CLM tracks federal legislation and budget items that affect the well-being of children and families and the providers that serve them.
H.R. 1041/S. 441 proposed by Rep. Ayanna Pressley (D‑MA) and Sen. Cory Booker (D‑NJ)
A national “baby bonds” program, as included in the American Opportunity Accounts Act, would authorize federally funded and managed savings accounts (American Opportunity Accounts) for children under the age of 18. The goal being to build a foundation for economic opportunity for all Americans, while breaking the generational cycles of poverty for underserved communities in the process, combatting the racial wealth gap.
The government would automatically deposit into managed savings accounts (American Opportunity Accounts) $1,000 for each child when they're born (annually adjusted for inflation). Funds would sit in the interest-bearing accounts and each year, a child could receive additional deposits from the government depending on family income. The investments would be excluded from asset limits for other government benefits. A child can access the funds at 18 for allowable uses such as educational expenses or buying a home.
Connecticut was the first state to establish a baby bonds program, followed by the District of Columbia and more recently
California. We urge Congress to pass a national baby bonds program informed by the lessons learned at the state and local level.
Our nation spends billions annually to address a host of health, educational, and social challenges that families who are at risk face, including poor birth outcomes, child abuse and neglect, childhood cognitive disabilities, and poor school readiness and academic achievement. These conditions, however, can be reduced or prevented at a fraction of the cost with voluntary evidence-based home visiting programs. Scientific research demonstrates that evidence-based home visiting improves prenatal care and birth outcomes, early child health and development, school readiness, and parenting practices; reduces child maltreatment; and helps families become more self-sufficient.
- Continue to increase funding so more counties and communities have access to quality home visiting programs
- Protect the Maternal, Infant, and Early Childhood Home Visiting (MIECHV) program from current budget cuts through sequestration
Congress needs to:
- Prioritize a robust Title IV-B Reauthorization that makes improvements to current law, such as:
- Increase funding for child welfare workforce development from $20 million to $40 million
- Strengthen and expand the Court Improvement Program through the Strengthening Courts for Kids and Families Act
- Create a mandate for Education Points of Contact at local child welfare agencies to promote collaboration and partnership with local school districts
- Expand the funding for the Regional Partnership Grants to cover more states
- Increase support for Tribal Foster Care programs through the Strengthening Tribal Families Act and Tribal Family Fairness Act
- Include support for youth in out-of-home care who are older through new programs, such as the Foster Youth and Driving Act
- Define and standardize diligent recruitment requirements to expand the diversity of available families who are willing to foster and adopt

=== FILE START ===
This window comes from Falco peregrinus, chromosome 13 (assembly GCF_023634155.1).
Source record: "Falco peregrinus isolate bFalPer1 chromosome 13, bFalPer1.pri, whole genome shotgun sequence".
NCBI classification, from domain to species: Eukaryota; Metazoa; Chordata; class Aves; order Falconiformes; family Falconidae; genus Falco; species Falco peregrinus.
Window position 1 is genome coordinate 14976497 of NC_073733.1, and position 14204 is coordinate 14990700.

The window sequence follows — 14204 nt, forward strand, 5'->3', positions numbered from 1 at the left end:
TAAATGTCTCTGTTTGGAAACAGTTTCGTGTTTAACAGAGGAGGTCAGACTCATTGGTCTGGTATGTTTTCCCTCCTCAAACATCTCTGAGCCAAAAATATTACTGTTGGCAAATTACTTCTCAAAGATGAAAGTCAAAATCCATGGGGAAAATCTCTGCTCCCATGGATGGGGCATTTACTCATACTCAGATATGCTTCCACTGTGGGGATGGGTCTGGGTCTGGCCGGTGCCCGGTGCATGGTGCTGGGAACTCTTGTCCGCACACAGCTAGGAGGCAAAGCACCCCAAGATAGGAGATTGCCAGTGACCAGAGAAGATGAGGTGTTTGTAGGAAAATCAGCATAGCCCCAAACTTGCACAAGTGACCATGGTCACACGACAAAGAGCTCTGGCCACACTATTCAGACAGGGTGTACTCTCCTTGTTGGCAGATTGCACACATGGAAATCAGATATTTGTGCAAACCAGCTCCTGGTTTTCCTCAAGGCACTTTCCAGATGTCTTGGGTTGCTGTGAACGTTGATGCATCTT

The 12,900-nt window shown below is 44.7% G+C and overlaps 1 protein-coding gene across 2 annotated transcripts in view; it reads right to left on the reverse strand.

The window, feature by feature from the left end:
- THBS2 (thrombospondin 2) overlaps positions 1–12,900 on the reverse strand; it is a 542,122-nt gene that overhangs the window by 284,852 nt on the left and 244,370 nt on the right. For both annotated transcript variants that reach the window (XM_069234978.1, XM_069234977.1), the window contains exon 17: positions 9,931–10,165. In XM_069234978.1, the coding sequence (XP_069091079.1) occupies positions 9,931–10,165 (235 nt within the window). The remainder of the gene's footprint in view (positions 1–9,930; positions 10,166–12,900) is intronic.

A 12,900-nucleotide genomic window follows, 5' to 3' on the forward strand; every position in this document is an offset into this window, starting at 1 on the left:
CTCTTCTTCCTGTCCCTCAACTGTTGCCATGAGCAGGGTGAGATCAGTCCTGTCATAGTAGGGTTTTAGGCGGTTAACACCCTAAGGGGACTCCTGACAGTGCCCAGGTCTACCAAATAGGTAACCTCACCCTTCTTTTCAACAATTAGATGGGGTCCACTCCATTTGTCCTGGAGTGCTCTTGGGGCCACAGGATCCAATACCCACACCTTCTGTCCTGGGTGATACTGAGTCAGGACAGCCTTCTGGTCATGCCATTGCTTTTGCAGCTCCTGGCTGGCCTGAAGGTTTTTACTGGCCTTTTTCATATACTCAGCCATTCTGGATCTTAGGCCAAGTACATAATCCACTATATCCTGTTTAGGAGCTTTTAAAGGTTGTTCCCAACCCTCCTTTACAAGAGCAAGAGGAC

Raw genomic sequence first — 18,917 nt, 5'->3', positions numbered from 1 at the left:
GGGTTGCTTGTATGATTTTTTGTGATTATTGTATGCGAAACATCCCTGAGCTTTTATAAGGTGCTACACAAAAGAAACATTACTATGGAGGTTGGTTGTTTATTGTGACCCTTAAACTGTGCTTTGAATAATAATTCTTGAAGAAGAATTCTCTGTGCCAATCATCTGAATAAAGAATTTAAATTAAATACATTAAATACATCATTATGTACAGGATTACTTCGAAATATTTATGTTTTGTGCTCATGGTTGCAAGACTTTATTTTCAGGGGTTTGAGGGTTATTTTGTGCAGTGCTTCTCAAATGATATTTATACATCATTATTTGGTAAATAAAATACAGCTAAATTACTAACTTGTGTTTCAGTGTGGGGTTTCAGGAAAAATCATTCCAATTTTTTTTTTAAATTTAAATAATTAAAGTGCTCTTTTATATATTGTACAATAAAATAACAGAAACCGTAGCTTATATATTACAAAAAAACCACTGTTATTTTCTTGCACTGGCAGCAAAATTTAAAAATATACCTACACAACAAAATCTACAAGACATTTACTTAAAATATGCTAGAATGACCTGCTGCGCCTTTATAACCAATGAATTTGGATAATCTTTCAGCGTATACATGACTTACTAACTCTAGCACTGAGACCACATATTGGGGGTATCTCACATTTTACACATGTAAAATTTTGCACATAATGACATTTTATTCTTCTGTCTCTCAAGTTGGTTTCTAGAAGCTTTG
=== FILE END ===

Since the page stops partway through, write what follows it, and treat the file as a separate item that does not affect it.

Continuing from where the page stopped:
- Strengthen the FFPSA Clearinghouse and increase the number of eligible programs by providing research funds
The Purpose of Title IV-B:
Subpart 1 - Stephanie Tubbs Jones Child Welfare Services Program: promote State flexibility in the development and expansion of a coordinated child and family services program that utilizes community-based agencies and ensures all children are raised in safe, loving families to do the following:
- protect/promote the welfare of all children,
- prevent neglect, abuse, or exploitation, support at-risk families, such as through services which allow children, where
appropriate, to remain safely with their families or return to their families in a timely manner, |
- promote the safety, permanence, and well-being of children in foster care and adoptive families; and
- provide training, professional development and support to ensure a well-qualified child welfare workforce.
Subpart 2 - MaryLee Allen Promoting Safe and Stable Families Program: establish, expand, and operate coordinated programs of community-based family support services, family preservation services, family reunification services, and adoption promotion and support services to prevent child maltreatment, assure children’s safety, preserve intact families when possible, address problems so that reunification can occur in a safe an stable manner (in accordance with the Adoption and Safe Families Act of 1997), and provide support services to adoptive families.
The John Lewis Every Child Deserves a Family Act (ECDFA) would prohibit any child welfare agency receiving federal financial assistance from discriminating against any potential foster or adoptive family on the basis of religion, sex, sexual orientation, gender identity, or marital status. In addition, ECDFA would prevent discrimination against any foster youth because of their sexual orientation or gender identity.
With issues such as rising costs of living, Congress needs to ensure that young people in foster care have access to adequate support and services as they transition to adulthood and independence.
- Increase funding for the John H. Chafee Foster Care Program for Successful Transition to Adulthood and fully fund Education
and Training Vouchers
The Chafee Program for Successful Transition to Adulthood provides funds to states to assist them in offering supportive